By Phil Cox
In the Autumn of 1997, I left Marks & Spencer after five happy years on their management development programme. On the day I said goodbye to my colleagues, the M&S share price stood at 635p. Just two years later, their stock had plummeted to 228p. Of course, I like to think that my departure – as a virtually irreplaceable Assistant Personnel Manager in their Shoreham store – led to shockwaves in the market which resulted in the rapidly declining value of the stock. 25 years later I must now admit to myself that, alas, this is not true.
The reality, according to researcher Jack Eaton, is that during this turbulent period, M&S succumbed to “groupthink”. Groupthink is an unconscious psychological phenomenon, popularised by Yale researcher Irving Janis, whereby teams value, and seek consensus, and minimise dissenting voices.
In the late 90s, M&S was led by Sir Richard Greenbury, a headstrong and rather bullish man who fulfilled the role of both CEO and Chairman. In early 1997 he steered M&S to achieve £1bn profit for the first time, which cemented his reputation, both inside and outside the business, as somebody not to be trifled with. His successes in the UK led to an attempt at global expansion which backfired spectacularly and halved the value of the company within two short years.
Eaton’s research suggests that during this time, M&S was displaying classic symptoms of groupthink. A powerful leader, buoyed by success, surrounded by people who were frightened of getting on his wrong side. The M&S Board’s fundamental flaw was its unwillingness or inability to value difference over consensus.
The case for leaders “valuing difference” is much more clearly understood today than it was when I was still a fresh-faced graduate: it’s central to a diverse and inclusive culture. But in practice, how can organisations ensure that leaders value difference in a way that goes beyond window-dressing for their annual report?
Here are four steps that can help organisations ensure they bring fresh and different perspectives to their Board teams.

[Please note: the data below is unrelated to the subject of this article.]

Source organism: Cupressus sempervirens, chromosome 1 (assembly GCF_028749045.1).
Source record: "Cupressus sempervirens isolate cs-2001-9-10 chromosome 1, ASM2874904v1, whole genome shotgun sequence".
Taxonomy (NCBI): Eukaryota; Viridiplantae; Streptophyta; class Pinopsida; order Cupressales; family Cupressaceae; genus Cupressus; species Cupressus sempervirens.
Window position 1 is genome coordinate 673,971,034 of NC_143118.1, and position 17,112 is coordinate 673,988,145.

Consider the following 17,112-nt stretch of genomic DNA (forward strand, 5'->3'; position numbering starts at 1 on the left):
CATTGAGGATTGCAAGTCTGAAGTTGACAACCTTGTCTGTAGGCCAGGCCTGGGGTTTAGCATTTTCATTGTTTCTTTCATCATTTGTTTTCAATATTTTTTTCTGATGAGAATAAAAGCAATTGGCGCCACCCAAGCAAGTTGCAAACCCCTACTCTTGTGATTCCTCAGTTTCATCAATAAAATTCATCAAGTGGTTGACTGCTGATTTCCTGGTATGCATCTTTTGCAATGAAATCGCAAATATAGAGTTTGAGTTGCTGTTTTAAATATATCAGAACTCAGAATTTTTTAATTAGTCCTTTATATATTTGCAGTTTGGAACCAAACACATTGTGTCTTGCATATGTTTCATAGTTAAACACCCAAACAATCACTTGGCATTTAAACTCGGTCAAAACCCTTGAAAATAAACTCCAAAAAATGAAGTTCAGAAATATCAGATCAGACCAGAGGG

1. Get ahead, get a NED
The ACCA report “A Step Towards Better Governance” states that the selection of Directors from a broad background can lead to more effective decision-making and better use of resources. One of the simplest ways to bring fresh perspective to your Board is to think carefully about the true ‘difference’ that each of your Non-Exec Directors brings to the table, beyond technical or professional experience. Don’t just rely on tried-and-tested ways of identifying your NEDS, i.e. through established networks. Actively seek out people who bring a diversity of thought, or ideas that reflect their social mobility, financial diversity, and so on.
2. Who’s setting the tone?
M&S’s story demonstrates that the most senior leader is pivotal in establishing a culture that values difference – or not. How often do they actively seek out fresh thinking, and frank and challenging conversations? How skilled are they at positively encouraging and eliciting responses from quieter colleagues? How much gatekeeping (of new and diverse – possibly countercultural – thinking) goes on across the organisation? Or is there a culture of shutting this down, in subtle and not-so-subtle ways? These questions can be difficult to answer from within, so it can be good to engage an independent observer to deliver real feedback on this.
3. Listening In
Reverse mentoring schemes bring numerous benefits to an organisation. As well as the sharing of new ideas and viewpoints from around a business, which in turn can shape culture and strategic direction, companies report benefits such as improved retention amongst the junior mentees. For this to be successful, it’s important that leaders develop a growth mindset – i.e. they see challenges to established ways of working as an opportunity to develop organisational capability – rather than a fixed mindset, where they see such challenges as a threat to their power base.
4. Can I trust you?
Leadership teams that operate in a vacuum of trust tend to be poor at valuing difference. If infighting and individual survival trumps collaboration and collective success, leaders are less inclined to express or be open to views that are radically different to the status quo. They are also less likely to constructively challenge the assumptions they collectively hold. Organisations that invest in creating a sense of trust amongst their senior leaders are simultaneously creating conditions in which difference can thrive and be truly valued.
Truly valuing difference is key to building an open-minded organisation culture, and as M&S discovered, this can mean the difference between success and near-failure. And valuing difference starts with leadership. Having the right people with the right mindset at the top is fundamental to any organisation’s effort to become an agile and inclusive business.